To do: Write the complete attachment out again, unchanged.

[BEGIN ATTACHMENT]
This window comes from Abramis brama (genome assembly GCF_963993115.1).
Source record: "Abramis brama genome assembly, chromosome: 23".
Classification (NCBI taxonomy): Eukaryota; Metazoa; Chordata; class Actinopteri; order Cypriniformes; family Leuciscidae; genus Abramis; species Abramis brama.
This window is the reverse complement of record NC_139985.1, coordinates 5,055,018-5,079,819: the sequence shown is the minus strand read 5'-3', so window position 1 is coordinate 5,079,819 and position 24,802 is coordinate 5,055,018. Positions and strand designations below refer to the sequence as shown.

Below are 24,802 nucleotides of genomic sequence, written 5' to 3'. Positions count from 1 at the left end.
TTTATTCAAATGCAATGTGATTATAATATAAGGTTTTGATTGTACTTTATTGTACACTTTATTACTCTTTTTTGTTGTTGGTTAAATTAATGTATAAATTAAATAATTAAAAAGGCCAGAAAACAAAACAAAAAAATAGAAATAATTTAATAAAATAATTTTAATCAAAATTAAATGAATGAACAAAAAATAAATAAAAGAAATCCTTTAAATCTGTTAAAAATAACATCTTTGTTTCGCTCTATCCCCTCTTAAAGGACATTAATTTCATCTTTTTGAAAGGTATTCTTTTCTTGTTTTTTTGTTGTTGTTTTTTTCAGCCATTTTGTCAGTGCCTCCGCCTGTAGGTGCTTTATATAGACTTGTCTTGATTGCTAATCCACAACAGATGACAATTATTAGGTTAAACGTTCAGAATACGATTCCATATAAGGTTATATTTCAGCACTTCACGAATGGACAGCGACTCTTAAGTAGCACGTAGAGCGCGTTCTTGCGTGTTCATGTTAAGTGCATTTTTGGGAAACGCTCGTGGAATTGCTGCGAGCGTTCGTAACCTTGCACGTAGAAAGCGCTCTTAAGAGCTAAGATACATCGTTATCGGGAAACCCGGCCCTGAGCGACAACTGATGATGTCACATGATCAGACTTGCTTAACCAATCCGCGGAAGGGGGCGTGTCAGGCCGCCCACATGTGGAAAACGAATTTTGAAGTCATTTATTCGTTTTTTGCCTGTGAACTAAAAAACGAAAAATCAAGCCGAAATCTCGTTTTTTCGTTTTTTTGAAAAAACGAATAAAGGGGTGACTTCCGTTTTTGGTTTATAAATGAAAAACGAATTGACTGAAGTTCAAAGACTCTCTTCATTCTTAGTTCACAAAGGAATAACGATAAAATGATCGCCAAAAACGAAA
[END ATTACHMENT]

This window comes from Abramis brama (genome assembly GCF_963993115.1).
Source record: "Abramis brama genome assembly, chromosome: 23".
Classification (NCBI taxonomy): Eukaryota; Metazoa; Chordata; class Actinopteri; order Cypriniformes; family Leuciscidae; genus Abramis; species Abramis brama.
This window is the reverse complement of record NC_139985.1, coordinates 5,055,018-5,079,819: the sequence shown is the minus strand read 5'-3', so window position 1 is coordinate 5,079,819 and position 24,802 is coordinate 5,055,018. Positions and strand designations below refer to the sequence as shown.

Below are 24,802 nucleotides of genomic sequence, written 5' to 3'. Positions count from 1 at the left end.
TTTATTCAAATGCAATGTGATTATAATATAAGGTTTTGATTGTACTTTATTGTACACTTTATTACTCTTTTTTGTTGTTGGTTAAATTAATGTATAAATTAAATAATTAAAAAGGCCAGAAAACAAAACAAAAAAATAGAAATAATTTAATAAAATAATTTTAATCAAAATTAAATGAATGAACAAAAAATAAATAAAAGAAATCCTTTAAATCTGTTAAAAATAACATCTTTGTTTCGCTCTATCCCCTCTTAAAGGACATTAATTTCATCTTTTTGAAAGGTATTCTTTTCTTGTTTTTTTGTTGTTGTTTTTTTCAGCCATTTTGTCAGTGCCTCCGCCTGTAGGTGCTTTATATAGACTTGTCTTGATTGCTAATCCACAACAGATGACAATTATTAGGTTAAACGTTCAGAATACGATTCCATATAAGGTTATATTTCAGCACTTCACGAATGGACAGCGACTCTTAAGTAGCACGTAGAGCGCGTTCTTGCGTGTTCATGTTAAGTGCATTTTTGGGAAACGCTCGTGGAATTGCTGCGAGCGTTCGTAACCTTGCACGTAGAAAGCGCTCTTAAGAGCTAAGATACATCGTTATCGGGAAACCCGGCCCTGAGCGACAACTGATGATGTCACATGATCAGACTTGCTTAACCAATCCGCGGAAGGGGGCGTGTCAGGCCGCCCACATGTGGAAAACGAATTTTGAAGTCATTTATTCGTTTTTTGCCTGTGAACTAAAAAACGAAAAATCAAGCCGAAATCTCGTTTTTTCGTTTTTTTGAAAAAACGAATAAAGGGGTGACTTCCGTTTTTGGTTTATAAATGAAAAACGAATTGACTGAAGTTCAAAGACTCTCTTCATTCTTAGTTCACAAAGGAATAACGATAAAATGATCGCCAAAAACGAAA